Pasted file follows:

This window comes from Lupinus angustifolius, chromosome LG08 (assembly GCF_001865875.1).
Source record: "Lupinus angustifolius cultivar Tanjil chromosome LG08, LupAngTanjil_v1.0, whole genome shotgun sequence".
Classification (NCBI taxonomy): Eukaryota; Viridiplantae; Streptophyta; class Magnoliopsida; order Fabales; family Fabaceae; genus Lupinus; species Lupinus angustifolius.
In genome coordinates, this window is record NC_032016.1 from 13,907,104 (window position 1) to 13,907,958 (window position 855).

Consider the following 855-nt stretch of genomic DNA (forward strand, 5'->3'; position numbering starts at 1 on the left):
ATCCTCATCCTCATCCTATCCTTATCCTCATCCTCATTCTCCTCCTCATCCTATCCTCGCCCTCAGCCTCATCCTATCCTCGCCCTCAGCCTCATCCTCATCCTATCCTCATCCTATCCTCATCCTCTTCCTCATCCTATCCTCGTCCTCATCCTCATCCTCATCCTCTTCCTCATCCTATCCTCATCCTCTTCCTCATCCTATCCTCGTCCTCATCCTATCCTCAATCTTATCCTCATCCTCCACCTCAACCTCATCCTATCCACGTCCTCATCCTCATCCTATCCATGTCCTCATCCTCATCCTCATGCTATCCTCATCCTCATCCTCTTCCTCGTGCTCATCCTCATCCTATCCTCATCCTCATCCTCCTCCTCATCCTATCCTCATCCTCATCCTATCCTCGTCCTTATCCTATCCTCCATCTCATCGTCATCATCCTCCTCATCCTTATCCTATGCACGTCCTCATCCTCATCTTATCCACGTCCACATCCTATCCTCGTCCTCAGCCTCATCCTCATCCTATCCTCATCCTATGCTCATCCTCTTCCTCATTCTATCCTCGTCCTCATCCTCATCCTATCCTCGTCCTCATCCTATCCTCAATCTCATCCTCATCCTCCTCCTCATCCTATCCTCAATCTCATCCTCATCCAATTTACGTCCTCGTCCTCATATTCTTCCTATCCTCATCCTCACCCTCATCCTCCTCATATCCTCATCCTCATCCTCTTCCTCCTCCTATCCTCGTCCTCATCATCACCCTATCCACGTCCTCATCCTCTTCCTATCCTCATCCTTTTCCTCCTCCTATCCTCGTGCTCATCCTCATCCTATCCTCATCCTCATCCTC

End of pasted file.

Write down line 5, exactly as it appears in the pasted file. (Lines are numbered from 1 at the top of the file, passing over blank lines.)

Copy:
Consider the following 855-nt stretch of genomic DNA (forward strand, 5'->3'; position numbering starts at 1 on the left):